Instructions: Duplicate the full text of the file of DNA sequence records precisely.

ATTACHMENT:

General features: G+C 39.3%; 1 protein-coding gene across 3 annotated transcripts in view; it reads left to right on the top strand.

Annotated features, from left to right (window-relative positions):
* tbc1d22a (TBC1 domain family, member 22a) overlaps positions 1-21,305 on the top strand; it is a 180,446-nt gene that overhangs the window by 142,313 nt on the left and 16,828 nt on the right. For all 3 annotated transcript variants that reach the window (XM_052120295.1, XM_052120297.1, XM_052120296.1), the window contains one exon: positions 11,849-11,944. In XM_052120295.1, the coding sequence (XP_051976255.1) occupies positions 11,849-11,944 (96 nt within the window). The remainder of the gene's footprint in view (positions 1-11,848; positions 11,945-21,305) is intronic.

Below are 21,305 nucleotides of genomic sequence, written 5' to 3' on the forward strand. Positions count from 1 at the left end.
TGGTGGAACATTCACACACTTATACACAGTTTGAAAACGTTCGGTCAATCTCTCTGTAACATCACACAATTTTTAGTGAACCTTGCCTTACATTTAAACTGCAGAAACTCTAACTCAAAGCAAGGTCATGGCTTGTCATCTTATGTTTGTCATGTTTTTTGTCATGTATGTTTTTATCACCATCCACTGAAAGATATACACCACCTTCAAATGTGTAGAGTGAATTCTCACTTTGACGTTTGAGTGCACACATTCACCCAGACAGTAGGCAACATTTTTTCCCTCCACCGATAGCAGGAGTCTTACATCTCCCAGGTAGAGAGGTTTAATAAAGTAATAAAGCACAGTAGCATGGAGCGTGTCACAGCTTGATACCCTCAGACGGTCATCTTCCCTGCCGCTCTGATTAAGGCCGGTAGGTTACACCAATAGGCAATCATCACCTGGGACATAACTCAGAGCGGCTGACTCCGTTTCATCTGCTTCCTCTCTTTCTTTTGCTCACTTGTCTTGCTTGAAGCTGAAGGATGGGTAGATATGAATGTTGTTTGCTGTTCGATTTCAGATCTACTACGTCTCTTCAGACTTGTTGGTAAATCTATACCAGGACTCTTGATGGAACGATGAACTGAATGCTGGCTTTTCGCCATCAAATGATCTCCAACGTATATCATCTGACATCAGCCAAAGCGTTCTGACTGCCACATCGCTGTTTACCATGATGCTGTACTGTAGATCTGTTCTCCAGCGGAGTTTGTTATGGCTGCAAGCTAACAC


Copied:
General features: G+C 39.3%; 1 protein-coding gene across 3 annotated transcripts in view; it reads left to right on the top strand.

Annotated features, from left to right (window-relative positions):
* tbc1d22a (TBC1 domain family, member 22a) overlaps positions 1-21,305 on the top strand; it is a 180,446-nt gene that overhangs the window by 142,313 nt on the left and 16,828 nt on the right. For all 3 annotated transcript variants that reach the window (XM_052120295.1, XM_052120297.1, XM_052120296.1), the window contains one exon: positions 11,849-11,944. In XM_052120295.1, the coding sequence (XP_051976255.1) occupies positions 11,849-11,944 (96 nt within the window). The remainder of the gene's footprint in view (positions 1-11,848; positions 11,945-21,305) is intronic.

Below are 21,305 nucleotides of genomic sequence, written 5' to 3' on the forward strand. Positions count from 1 at the left end.
TGGTGGAACATTCACACACTTATACACAGTTTGAAAACGTTCGGTCAATCTCTCTGTAACATCACACAATTTTTAGTGAACCTTGCCTTACATTTAAACTGCAGAAACTCTAACTCAAAGCAAGGTCATGGCTTGTCATCTTATGTTTGTCATGTTTTTTGTCATGTATGTTTTTATCACCATCCACTGAAAGATATACACCACCTTCAAATGTGTAGAGTGAATTCTCACTTTGACGTTTGAGTGCACACATTCACCCAGACAGTAGGCAACATTTTTTCCCTCCACCGATAGCAGGAGTCTTACATCTCCCAGGTAGAGAGGTTTAATAAAGTAATAAAGCACAGTAGCATGGAGCGTGTCACAGCTTGATACCCTCAGACGGTCATCTTCCCTGCCGCTCTGATTAAGGCCGGTAGGTTACACCAATAGGCAATCATCACCTGGGACATAACTCAGAGCGGCTGACTCCGTTTCATCTGCTTCCTCTCTTTCTTTTGCTCACTTGTCTTGCTTGAAGCTGAAGGATGGGTAGATATGAATGTTGTTTGCTGTTCGATTTCAGATCTACTACGTCTCTTCAGACTTGTTGGTAAATCTATACCAGGACTCTTGATGGAACGATGAACTGAATGCTGGCTTTTCGCCATCAAATGATCTCCAACGTATATCATCTGACATCAGCCAAAGCGTTCTGACTGCCACATCGCTGTTTACCATGATGCTGTACTGTAGATCTGTTCTCCAGCGGAGTTTGTTATGGCTGCAAGCTAACAC